The column information consists of one line per column in the order the columns appear in the data file. For each column you must provide seven attributes:

name type NaN NaN-proxy scale offset oformat

name is the name of the column variable. It is expected that you will use the special names lon (or x if Cartesian) and lat (or y) for the two required coordinate columns, and time when optional time data are present.

type is always a for ASCII representations of numbers, whereas for binary files you may choose among c for signed 1-byte character (-127,+128), u for unsigned byte (0-255), h for signed 2-byte integers (-32768,+32767), i for signed 4-byte integers (-2,147,483,648,+2,147,483,647), f for 4-byte floating points and d for 8-byte double precision floating points. For netCDF, simply use d as netCDF will automatically handle type-conversions during reading.

NaN is Y if certain values (e.g, -9999) are to be replaced by NAN, and N otherwise.

NaN-proxy is that special value (e.g., -9999).

scale is used to multiply the data after reading.

offset is used to add to the scaled data.

oformat is a C-style format string used to print values from this column.

If you give - as the oformat then GMT's formatting machinery will be used instead (i.e., FORMAT_FLOAT_OUT, FORMAT_GEO_MAP, FORMAT_DATE_MAP, FORMAT_CLOCK_MAP). Some file formats already have definition files premade. These include mgd77 (for plain ASCII MGD77 data files), mgd77+ (for enhanced MGD77+ netCDF files), gmt (for old mgg supplement binary files), xy (for plain ASCII x, y tables), xyz (same, with one z-column), geo (for plain ASCII longitude, latitude files), and geoz (same, with one z-column).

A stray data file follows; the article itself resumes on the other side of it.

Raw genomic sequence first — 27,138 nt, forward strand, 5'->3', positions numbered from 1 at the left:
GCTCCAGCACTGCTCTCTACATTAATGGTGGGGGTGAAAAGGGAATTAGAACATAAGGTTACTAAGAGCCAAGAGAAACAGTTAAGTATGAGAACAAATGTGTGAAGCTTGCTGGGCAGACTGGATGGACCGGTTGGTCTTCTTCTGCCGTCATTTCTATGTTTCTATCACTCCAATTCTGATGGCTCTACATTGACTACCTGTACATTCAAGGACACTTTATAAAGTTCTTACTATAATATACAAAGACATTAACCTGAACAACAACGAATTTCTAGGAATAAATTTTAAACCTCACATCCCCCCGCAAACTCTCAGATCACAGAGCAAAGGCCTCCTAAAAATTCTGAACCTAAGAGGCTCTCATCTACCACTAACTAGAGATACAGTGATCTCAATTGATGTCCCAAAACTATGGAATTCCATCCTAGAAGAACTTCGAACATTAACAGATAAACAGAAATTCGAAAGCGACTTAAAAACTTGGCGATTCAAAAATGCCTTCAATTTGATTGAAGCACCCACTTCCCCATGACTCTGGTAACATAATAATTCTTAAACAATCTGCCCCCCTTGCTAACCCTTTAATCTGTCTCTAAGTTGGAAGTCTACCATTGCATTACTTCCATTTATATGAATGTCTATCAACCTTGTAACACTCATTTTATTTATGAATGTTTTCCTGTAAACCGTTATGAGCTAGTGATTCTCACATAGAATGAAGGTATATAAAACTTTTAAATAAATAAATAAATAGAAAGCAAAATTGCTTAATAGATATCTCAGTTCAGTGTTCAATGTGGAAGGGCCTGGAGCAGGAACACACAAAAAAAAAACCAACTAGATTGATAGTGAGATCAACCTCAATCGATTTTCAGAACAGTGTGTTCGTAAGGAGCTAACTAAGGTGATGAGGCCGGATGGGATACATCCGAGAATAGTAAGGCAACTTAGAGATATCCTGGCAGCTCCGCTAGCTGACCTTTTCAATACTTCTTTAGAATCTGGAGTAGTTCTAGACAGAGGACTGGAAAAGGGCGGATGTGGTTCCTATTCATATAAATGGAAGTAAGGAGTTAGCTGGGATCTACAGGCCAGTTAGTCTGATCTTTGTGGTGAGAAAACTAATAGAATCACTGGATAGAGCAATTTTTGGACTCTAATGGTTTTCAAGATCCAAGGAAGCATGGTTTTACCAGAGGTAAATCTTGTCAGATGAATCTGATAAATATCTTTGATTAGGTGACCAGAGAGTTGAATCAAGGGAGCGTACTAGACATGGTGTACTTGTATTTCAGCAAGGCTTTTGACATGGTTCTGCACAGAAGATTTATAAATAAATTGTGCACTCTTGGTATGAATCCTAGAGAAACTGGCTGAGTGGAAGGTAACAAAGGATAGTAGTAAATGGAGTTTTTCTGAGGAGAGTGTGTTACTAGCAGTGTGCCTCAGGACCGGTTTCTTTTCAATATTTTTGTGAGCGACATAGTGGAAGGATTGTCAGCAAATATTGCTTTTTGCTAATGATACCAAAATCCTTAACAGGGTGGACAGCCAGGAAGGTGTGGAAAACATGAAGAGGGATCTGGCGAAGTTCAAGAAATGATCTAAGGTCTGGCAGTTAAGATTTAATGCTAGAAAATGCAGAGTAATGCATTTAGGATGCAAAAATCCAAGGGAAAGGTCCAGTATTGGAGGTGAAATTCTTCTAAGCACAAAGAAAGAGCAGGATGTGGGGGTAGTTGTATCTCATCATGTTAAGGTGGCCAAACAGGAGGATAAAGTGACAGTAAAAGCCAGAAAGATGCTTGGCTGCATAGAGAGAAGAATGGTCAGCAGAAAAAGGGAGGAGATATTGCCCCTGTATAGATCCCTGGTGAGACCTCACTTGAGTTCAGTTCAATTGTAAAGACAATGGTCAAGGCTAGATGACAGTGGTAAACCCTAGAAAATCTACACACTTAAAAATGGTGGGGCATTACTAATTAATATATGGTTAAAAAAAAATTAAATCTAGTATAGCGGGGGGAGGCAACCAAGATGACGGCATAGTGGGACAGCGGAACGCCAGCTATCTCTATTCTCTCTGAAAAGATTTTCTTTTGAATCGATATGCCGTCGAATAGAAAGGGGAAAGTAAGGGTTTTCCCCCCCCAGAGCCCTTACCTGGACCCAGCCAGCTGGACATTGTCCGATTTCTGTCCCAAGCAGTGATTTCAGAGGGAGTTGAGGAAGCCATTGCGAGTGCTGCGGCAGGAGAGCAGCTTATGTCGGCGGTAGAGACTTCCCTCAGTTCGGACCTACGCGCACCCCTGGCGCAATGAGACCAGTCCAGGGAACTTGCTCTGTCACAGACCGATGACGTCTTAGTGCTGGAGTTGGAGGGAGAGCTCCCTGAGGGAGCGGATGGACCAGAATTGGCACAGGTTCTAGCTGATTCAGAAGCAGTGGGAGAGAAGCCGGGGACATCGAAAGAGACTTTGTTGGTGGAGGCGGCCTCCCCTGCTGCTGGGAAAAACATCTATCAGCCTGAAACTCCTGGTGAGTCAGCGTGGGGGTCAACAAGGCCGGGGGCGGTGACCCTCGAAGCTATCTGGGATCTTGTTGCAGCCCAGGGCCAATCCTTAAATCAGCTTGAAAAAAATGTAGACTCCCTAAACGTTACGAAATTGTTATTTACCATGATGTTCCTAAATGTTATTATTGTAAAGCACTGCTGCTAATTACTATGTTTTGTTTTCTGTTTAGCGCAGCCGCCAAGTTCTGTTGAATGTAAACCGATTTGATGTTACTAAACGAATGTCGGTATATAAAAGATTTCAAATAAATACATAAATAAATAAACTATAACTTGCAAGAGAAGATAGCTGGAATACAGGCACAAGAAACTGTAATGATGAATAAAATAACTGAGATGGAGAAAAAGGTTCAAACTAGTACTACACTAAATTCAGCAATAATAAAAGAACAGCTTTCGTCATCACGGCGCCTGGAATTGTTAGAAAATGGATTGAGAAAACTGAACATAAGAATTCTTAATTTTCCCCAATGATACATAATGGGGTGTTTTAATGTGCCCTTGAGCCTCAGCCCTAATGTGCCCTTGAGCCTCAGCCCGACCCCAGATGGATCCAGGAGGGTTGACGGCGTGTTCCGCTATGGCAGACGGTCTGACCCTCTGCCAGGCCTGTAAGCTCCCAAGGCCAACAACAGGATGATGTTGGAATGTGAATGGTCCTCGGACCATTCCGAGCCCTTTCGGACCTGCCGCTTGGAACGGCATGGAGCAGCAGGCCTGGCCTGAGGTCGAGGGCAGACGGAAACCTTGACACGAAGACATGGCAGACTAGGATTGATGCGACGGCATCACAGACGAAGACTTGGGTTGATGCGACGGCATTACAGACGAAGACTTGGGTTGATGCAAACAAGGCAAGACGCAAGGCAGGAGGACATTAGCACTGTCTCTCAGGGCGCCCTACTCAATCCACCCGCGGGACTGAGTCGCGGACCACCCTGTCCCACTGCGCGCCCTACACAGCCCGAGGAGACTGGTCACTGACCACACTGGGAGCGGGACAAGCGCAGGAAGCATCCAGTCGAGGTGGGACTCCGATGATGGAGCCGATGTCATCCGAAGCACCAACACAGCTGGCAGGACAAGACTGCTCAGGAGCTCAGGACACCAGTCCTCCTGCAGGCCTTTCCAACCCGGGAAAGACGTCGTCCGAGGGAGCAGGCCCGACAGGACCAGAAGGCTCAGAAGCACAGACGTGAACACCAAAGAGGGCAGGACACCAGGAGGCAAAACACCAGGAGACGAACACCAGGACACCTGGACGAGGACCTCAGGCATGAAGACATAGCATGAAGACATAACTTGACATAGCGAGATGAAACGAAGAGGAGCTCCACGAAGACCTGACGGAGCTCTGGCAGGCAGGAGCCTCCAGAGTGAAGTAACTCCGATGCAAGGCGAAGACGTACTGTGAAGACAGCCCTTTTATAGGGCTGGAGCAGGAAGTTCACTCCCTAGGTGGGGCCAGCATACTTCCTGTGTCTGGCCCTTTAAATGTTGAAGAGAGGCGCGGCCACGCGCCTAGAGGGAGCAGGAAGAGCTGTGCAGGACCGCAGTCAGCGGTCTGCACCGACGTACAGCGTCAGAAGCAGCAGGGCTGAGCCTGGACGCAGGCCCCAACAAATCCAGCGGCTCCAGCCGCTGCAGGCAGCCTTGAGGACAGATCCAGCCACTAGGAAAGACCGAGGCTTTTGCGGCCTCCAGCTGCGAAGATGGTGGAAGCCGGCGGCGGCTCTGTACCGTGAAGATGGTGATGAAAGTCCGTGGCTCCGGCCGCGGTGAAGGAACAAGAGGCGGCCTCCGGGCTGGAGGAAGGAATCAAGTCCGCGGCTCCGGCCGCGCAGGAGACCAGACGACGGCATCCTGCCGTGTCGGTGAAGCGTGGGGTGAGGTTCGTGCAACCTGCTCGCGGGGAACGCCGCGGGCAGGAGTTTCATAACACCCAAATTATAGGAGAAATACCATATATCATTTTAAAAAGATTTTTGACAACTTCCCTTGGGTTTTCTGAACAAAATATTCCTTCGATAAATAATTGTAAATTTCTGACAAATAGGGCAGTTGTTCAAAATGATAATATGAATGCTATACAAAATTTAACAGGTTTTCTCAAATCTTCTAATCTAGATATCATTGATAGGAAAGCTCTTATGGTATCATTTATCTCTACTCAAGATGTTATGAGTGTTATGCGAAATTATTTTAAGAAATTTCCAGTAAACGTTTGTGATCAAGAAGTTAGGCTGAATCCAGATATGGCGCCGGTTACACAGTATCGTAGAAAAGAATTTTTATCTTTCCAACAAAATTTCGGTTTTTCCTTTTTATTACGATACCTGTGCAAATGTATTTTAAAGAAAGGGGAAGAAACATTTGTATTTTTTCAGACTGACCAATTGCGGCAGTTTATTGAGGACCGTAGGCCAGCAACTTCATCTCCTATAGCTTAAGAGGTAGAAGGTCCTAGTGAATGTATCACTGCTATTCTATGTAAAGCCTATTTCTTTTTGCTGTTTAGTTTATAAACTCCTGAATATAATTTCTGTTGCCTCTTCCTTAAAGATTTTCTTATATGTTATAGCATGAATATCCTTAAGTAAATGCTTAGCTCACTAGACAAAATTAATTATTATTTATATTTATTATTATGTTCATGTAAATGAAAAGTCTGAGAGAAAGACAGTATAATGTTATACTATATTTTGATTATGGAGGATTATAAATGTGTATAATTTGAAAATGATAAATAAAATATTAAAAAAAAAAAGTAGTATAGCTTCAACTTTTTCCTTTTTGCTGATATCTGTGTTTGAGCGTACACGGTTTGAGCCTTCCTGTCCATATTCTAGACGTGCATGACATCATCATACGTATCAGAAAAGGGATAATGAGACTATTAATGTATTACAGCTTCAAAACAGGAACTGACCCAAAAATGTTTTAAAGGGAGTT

If you have a large set of track data files you can organize them using the x2sys tools. Here we will outline the steps. Let us assume that your track data file format consist of 2 header records with text information followed by any number of identically formatted data records with 6 columns (lat, lon, time, obs1, obs2, obs3) and that files are called *.trk. We will call this the "line" format. First, we create the line.def file:

# Define file for the line format
# SKIP 2 # Skip 2 header records
# GEO # Data are geographic
#name type NaN NaN-proxy scale offset oformat
lat a N 0 1 0 %9.5f
lon a N 0 1 0 %10.5f
time a N 0 1 0 %7.1f
obs1 a N 0 1 0 %7.2f
obs2 a N 0 1 0 %7.2f
obs3 a N 0 1 0 %7.2f

Next we create the TAG and the TAG directory with the databases for these line track files. Assuming these contain geographic data and that we want to keep track of the data distribution at a 1 x 1 degree resolution, with distances in km calculated along geodesics and with speeds given in knots, we may run

gmt x2sys_init LINE -V -G -Dline -Rg -Ce -Ndk -NsN -I1/1 -Etrk

where we have selected LINE to be our x2sys tag. When x2sys tools try to read your line data files they will first look in the current directory and second look in the file TAG_paths.txt for a list of additional directories to examine. Therefore, create such a file (here LINE_paths.txt) and stick the full paths to your data directories there. All TAG-related files (definition files, tag files, and track data bases created) will be expected to be in the directory pointed to by $X2SYS_HOME/TAG (in our case $X2SYS_HOME/LINE). Note that the argument to -D must contain the full path if the *.def file is not in the current directory. x2sys_init will copy this file to the $X2SYS_HOME/TAG directory where all other x2sys tools will expect to find it.